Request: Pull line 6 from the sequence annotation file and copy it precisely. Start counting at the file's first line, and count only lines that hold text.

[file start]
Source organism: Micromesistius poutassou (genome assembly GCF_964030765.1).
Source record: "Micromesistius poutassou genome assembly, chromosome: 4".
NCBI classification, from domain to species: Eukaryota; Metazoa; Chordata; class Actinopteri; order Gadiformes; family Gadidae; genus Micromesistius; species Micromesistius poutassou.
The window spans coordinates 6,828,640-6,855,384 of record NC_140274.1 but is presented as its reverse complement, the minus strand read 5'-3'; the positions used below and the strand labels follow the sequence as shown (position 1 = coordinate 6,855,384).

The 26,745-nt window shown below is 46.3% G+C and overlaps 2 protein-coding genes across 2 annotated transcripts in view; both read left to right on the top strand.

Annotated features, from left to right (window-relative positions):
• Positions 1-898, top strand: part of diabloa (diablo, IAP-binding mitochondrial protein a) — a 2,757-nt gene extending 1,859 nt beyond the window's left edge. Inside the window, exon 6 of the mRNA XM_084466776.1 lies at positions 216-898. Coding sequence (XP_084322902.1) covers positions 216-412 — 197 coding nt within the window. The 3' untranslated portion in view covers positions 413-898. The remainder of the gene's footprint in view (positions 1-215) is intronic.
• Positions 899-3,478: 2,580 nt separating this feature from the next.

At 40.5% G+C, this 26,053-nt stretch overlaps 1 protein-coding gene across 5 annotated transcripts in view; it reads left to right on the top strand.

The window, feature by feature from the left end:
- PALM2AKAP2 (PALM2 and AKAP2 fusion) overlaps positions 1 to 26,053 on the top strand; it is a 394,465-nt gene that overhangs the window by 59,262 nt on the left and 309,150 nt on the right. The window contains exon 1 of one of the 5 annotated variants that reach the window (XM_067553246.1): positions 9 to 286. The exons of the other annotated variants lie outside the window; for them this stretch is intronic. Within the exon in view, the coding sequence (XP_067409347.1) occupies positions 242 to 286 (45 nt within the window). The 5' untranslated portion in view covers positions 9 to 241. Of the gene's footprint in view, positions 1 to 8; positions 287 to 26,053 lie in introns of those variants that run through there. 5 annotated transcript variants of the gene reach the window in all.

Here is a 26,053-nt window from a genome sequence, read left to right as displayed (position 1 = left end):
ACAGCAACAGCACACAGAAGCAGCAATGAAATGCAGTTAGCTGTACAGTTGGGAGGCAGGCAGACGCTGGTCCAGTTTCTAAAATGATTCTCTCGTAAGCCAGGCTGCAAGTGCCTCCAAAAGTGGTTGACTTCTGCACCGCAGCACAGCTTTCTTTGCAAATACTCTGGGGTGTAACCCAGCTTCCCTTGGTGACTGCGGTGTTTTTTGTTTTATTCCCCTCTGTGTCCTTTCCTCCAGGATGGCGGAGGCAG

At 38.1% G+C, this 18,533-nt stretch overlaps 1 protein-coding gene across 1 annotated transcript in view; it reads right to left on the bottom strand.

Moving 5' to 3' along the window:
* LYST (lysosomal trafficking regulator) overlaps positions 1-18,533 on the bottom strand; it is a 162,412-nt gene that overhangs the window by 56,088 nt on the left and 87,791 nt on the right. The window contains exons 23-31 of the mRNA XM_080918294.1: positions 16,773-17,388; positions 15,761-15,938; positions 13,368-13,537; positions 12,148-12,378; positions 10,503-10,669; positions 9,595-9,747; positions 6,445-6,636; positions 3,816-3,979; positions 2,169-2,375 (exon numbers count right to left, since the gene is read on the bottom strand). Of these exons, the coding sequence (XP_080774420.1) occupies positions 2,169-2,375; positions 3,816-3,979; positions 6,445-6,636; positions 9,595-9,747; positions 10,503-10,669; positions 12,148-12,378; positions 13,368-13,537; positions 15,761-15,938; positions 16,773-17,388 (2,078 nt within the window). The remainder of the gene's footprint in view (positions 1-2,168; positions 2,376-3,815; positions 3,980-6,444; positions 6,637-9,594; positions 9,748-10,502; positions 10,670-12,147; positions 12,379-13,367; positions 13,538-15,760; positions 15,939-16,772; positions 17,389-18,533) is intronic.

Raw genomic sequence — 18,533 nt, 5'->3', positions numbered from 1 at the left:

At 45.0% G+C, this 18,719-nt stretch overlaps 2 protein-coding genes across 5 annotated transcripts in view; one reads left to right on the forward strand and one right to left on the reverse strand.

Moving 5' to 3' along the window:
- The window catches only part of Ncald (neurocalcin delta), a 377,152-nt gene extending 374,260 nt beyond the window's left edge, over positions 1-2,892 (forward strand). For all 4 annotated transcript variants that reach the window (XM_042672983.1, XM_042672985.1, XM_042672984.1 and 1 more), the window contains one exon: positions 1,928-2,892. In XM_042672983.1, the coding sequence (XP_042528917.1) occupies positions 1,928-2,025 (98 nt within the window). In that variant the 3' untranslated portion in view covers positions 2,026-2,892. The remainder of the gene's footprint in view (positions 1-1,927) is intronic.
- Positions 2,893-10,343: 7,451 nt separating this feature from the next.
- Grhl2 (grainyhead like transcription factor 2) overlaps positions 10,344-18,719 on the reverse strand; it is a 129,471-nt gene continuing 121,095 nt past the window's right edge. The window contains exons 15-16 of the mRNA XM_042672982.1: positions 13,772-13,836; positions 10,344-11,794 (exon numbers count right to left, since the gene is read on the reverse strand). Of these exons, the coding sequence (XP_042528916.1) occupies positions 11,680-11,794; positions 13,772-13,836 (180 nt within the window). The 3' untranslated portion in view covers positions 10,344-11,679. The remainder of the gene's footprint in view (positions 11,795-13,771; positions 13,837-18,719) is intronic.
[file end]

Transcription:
Annotated features, from left to right (window-relative positions):